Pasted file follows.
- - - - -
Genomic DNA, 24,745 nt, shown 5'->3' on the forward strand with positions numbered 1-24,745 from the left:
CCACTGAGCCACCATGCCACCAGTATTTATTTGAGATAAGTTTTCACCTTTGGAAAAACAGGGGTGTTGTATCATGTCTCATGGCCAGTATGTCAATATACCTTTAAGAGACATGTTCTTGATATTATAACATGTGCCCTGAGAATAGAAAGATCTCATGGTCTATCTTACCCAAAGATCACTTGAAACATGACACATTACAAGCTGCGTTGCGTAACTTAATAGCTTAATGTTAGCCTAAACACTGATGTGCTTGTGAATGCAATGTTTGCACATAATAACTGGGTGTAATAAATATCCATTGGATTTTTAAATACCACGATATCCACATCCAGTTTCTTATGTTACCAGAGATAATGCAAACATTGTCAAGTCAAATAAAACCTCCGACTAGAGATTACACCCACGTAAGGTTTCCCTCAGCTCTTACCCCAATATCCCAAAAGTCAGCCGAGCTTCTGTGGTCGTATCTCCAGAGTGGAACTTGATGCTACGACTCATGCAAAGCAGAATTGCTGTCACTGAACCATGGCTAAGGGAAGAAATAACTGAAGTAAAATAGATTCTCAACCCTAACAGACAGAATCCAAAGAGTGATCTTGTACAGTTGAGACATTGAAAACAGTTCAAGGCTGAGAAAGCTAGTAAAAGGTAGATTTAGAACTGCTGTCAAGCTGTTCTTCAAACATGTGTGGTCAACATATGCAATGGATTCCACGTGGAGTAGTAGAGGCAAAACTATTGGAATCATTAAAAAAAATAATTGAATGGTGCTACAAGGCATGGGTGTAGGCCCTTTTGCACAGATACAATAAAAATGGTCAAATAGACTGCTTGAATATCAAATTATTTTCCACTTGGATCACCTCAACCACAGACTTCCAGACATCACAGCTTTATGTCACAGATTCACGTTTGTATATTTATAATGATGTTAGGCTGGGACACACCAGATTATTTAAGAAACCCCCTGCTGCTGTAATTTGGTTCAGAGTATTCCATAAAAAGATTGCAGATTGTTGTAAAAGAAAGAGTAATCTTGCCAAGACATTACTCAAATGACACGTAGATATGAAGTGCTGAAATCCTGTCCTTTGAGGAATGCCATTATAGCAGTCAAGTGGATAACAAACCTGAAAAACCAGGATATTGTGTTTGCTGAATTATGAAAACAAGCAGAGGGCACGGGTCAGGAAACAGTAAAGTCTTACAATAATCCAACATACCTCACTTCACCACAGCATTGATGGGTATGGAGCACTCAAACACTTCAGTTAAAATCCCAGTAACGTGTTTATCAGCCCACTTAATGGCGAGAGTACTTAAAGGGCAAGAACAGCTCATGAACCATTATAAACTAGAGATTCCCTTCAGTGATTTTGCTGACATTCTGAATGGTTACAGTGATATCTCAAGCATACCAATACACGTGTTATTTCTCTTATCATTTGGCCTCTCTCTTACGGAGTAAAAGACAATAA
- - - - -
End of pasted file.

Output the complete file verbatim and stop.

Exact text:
Genomic DNA, 24,745 nt, shown 5'->3' on the forward strand with positions numbered 1-24,745 from the left:
CCACTGAGCCACCATGCCACCAGTATTTATTTGAGATAAGTTTTCACCTTTGGAAAAACAGGGGTGTTGTATCATGTCTCATGGCCAGTATGTCAATATACCTTTAAGAGACATGTTCTTGATATTATAACATGTGCCCTGAGAATAGAAAGATCTCATGGTCTATCTTACCCAAAGATCACTTGAAACATGACACATTACAAGCTGCGTTGCGTAACTTAATAGCTTAATGTTAGCCTAAACACTGATGTGCTTGTGAATGCAATGTTTGCACATAATAACTGGGTGTAATAAATATCCATTGGATTTTTAAATACCACGATATCCACATCCAGTTTCTTATGTTACCAGAGATAATGCAAACATTGTCAAGTCAAATAAAACCTCCGACTAGAGATTACACCCACGTAAGGTTTCCCTCAGCTCTTACCCCAATATCCCAAAAGTCAGCCGAGCTTCTGTGGTCGTATCTCCAGAGTGGAACTTGATGCTACGACTCATGCAAAGCAGAATTGCTGTCACTGAACCATGGCTAAGGGAAGAAATAACTGAAGTAAAATAGATTCTCAACCCTAACAGACAGAATCCAAAGAGTGATCTTGTACAGTTGAGACATTGAAAACAGTTCAAGGCTGAGAAAGCTAGTAAAAGGTAGATTTAGAACTGCTGTCAAGCTGTTCTTCAAACATGTGTGGTCAACATATGCAATGGATTCCACGTGGAGTAGTAGAGGCAAAACTATTGGAATCATTAAAAAAAATAATTGAATGGTGCTACAAGGCATGGGTGTAGGCCCTTTTGCACAGATACAATAAAAATGGTCAAATAGACTGCTTGAATATCAAATTATTTTCCACTTGGATCACCTCAACCACAGACTTCCAGACATCACAGCTTTATGTCACAGATTCACGTTTGTATATTTATAATGATGTTAGGCTGGGACACACCAGATTATTTAAGAAACCCCCTGCTGCTGTAATTTGGTTCAGAGTATTCCATAAAAAGATTGCAGATTGTTGTAAAAGAAAGAGTAATCTTGCCAAGACATTACTCAAATGACACGTAGATATGAAGTGCTGAAATCCTGTCCTTTGAGGAATGCCATTATAGCAGTCAAGTGGATAACAAACCTGAAAAACCAGGATATTGTGTTTGCTGAATTATGAAAACAAGCAGAGGGCACGGGTCAGGAAACAGTAAAGTCTTACAATAATCCAACATACCTCACTTCACCACAGCATTGATGGGTATGGAGCACTCAAACACTTCAGTTAAAATCCCAGTAACGTGTTTATCAGCCCACTTAATGGCGAGAGTACTTAAAGGGCAAGAACAGCTCATGAACCATTATAAACTAGAGATTCCCTTCAGTGATTTTGCTGACATTCTGAATGGTTACAGTGATATCTCAAGCATACCAATACACGTGTTATTTCTCTTATCATTTGGCCTCTCTCTTACGGAGTAAAAGACAATAA